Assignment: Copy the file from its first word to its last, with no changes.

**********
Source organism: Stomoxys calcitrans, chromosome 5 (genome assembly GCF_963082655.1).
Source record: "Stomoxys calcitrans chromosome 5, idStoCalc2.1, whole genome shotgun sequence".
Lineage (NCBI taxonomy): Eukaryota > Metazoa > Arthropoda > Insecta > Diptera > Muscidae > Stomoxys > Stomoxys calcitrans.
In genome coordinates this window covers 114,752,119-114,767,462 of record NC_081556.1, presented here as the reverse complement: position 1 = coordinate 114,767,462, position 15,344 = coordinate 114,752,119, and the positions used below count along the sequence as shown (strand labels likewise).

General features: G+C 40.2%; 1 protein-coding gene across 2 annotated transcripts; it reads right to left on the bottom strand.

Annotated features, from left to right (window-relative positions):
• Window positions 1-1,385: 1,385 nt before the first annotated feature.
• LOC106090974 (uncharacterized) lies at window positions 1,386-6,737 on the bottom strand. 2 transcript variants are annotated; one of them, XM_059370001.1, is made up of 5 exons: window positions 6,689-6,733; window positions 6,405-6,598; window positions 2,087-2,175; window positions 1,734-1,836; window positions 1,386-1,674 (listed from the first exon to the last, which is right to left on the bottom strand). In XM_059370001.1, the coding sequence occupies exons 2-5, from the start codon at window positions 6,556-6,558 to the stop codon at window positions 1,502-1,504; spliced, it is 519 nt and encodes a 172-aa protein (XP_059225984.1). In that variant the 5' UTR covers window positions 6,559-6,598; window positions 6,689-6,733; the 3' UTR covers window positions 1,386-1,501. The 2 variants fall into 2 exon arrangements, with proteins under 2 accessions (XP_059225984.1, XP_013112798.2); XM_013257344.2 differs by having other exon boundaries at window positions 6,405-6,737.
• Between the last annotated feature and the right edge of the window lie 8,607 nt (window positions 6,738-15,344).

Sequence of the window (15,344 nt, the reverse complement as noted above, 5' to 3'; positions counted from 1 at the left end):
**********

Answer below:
Source organism: Stomoxys calcitrans, chromosome 5 (genome assembly GCF_963082655.1).
Source record: "Stomoxys calcitrans chromosome 5, idStoCalc2.1, whole genome shotgun sequence".
Lineage (NCBI taxonomy): Eukaryota > Metazoa > Arthropoda > Insecta > Diptera > Muscidae > Stomoxys > Stomoxys calcitrans.
In genome coordinates this window covers 114,752,119-114,767,462 of record NC_081556.1, presented here as the reverse complement: position 1 = coordinate 114,767,462, position 15,344 = coordinate 114,752,119, and the positions used below count along the sequence as shown (strand labels likewise).

General features: G+C 40.2%; 1 protein-coding gene across 2 annotated transcripts; it reads right to left on the bottom strand.

Annotated features, from left to right (window-relative positions):
• Window positions 1-1,385: 1,385 nt before the first annotated feature.
• LOC106090974 (uncharacterized) lies at window positions 1,386-6,737 on the bottom strand. 2 transcript variants are annotated; one of them, XM_059370001.1, is made up of 5 exons: window positions 6,689-6,733; window positions 6,405-6,598; window positions 2,087-2,175; window positions 1,734-1,836; window positions 1,386-1,674 (listed from the first exon to the last, which is right to left on the bottom strand). In XM_059370001.1, the coding sequence occupies exons 2-5, from the start codon at window positions 6,556-6,558 to the stop codon at window positions 1,502-1,504; spliced, it is 519 nt and encodes a 172-aa protein (XP_059225984.1). In that variant the 5' UTR covers window positions 6,559-6,598; window positions 6,689-6,733; the 3' UTR covers window positions 1,386-1,501. The 2 variants fall into 2 exon arrangements, with proteins under 2 accessions (XP_059225984.1, XP_013112798.2); XM_013257344.2 differs by having other exon boundaries at window positions 6,405-6,737.
• Between the last annotated feature and the right edge of the window lie 8,607 nt (window positions 6,738-15,344).

Sequence of the window (15,344 nt, the reverse complement as noted above, 5' to 3'; positions counted from 1 at the left end):